Skerwink Trail

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I had read all the rave reviews and had expected great things of this trail. It was voted as one of the top 35 walks in North America and Europe in Travel & Leisure Magazine’s August 2003.

Unfortunately we didn’t think it lived up to the hype. It was a glorious sunny September day when we did the trail so we can’t blame the weather.

??Coming from UK, we are used to coastal trails WITHOUT TREES and with panoramic views…. Apart from the stretch around the tip of the peninsula a lot of the walk was through dense trees with restricted views of the coastline. The bits we could see were good but to be honest while this might rank as one of the top walks in North America (where there are a lot of trees) I certainly wouldn’t rank it in the top 35 walks for Europe, let alone UK.

There is a large car park by East Trinity Church on the Bonavista Peninsula. A large information board and archway mark the start of the trail. The first section follows the trackbed of the disused Trinity railway line and is easy walking. The trail then picks up a made track through the trees with occasional glimpses of the coastline, reached by short paths through the dense trees. It was a nice coastline, when we could see it, with steep cliffs and stacks.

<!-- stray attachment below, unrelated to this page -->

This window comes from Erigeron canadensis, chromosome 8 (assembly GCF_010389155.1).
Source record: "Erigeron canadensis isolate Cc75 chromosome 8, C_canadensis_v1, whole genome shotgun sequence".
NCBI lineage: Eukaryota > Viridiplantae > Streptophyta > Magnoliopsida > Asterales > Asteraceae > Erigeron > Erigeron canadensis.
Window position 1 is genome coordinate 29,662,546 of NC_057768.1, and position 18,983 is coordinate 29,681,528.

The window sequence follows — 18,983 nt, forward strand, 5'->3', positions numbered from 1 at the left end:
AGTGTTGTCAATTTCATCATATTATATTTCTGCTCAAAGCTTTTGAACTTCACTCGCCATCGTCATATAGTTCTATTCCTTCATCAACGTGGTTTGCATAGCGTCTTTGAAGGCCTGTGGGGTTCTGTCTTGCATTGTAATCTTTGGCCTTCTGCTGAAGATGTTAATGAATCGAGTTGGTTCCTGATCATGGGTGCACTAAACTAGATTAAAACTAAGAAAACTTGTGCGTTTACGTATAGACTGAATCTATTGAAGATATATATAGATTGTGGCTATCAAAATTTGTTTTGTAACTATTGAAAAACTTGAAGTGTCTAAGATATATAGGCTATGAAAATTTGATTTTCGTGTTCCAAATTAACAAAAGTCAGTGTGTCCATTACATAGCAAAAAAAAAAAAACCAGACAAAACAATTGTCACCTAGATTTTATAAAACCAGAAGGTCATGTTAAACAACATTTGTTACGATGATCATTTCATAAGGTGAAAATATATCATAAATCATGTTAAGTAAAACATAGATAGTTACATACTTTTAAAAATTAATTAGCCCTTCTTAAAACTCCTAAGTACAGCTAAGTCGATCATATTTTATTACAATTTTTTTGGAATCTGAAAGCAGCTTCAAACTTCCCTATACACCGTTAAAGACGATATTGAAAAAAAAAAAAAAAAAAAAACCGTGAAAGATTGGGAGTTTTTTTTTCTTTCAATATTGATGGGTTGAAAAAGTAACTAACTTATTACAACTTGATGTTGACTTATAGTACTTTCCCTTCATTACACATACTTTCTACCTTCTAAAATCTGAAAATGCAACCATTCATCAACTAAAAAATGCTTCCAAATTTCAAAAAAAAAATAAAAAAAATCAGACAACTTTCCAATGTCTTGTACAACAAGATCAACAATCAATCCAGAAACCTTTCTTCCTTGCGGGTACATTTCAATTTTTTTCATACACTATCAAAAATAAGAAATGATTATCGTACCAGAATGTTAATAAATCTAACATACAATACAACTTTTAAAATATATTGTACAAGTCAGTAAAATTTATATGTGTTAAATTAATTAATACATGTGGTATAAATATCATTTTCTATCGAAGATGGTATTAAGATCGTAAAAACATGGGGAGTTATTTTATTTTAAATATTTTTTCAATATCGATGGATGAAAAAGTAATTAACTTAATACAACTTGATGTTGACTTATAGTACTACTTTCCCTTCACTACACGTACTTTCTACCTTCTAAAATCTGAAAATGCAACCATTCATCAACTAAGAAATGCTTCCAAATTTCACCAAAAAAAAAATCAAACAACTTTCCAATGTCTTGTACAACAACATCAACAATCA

Just beyond Dog Cove there is a short cut back to the start (Inland Loop). This wasn’t well signed and the path looked narrow and not well maintained.

We lost the trees at the headland, which had a seat and nice views across to Port Rexton and Champneys. This was the best bit of the trail. If you are lucky, eagles and whales can be seen here. We were unlucky.

It was then back into the trees with a couple of views across to Trinity with its colourful buildings. The path to the lookout was narrow and steep, so we missed out on this.??

A word of caution for anyone with bad knees who is using poles – the boardwalk and steps are not pole friendly. Unlike many trails in Newfoundland which have proper boardwalks and steps, here the boardwalk is two long planks arranged side by side, and too narrow for easy use with poles. The steps have logs at the edges with an earth infill. The width meant I had to use the log edges for the poles. Being round, as logs are, this isn’t pole friendly….

I was pleased we had done the trail but wouldn’t bother again.

There are views of the walk starting here (and the next 5 pictures):

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